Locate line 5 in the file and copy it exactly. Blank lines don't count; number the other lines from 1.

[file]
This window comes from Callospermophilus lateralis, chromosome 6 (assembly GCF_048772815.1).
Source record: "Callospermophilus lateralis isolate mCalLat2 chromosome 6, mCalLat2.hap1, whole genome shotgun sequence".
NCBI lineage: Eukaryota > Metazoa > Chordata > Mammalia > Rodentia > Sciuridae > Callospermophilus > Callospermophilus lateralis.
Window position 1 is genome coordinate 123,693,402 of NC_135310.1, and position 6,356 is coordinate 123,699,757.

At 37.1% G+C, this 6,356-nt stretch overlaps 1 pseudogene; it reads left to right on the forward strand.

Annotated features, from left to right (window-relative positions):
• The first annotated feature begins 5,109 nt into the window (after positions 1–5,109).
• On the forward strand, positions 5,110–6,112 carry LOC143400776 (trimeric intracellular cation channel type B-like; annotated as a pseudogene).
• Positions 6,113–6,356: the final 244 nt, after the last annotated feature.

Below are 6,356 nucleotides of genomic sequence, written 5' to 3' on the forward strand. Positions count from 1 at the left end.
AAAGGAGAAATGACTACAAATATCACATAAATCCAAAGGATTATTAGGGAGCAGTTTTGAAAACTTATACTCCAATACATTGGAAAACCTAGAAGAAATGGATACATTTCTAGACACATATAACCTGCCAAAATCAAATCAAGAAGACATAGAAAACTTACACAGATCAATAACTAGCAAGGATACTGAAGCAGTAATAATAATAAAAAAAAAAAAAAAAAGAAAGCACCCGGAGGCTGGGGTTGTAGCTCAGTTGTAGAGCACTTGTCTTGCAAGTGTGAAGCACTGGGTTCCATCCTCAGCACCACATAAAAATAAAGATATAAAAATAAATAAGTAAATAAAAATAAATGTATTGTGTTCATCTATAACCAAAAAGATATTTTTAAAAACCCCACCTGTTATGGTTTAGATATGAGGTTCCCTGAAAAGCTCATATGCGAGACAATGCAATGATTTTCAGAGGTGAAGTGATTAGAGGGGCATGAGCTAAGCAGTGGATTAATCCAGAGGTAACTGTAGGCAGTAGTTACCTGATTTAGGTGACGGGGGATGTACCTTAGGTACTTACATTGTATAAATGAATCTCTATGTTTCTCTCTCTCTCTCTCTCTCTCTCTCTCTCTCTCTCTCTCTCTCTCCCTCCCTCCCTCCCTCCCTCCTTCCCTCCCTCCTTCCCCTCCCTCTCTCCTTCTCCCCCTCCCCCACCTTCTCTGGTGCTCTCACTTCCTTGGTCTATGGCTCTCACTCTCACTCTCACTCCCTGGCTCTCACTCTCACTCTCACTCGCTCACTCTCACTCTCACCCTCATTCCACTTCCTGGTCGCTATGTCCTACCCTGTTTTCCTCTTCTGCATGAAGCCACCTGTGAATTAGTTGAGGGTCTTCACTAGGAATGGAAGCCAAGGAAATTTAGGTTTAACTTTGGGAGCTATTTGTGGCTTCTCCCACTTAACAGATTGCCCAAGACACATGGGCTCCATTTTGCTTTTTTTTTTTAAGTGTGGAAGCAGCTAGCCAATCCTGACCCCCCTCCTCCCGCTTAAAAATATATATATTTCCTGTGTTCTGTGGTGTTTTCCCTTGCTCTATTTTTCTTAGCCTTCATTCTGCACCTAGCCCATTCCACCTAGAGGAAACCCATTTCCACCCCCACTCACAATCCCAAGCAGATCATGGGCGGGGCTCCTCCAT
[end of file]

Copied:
At 37.1% G+C, this 6,356-nt stretch overlaps 1 pseudogene; it reads left to right on the forward strand.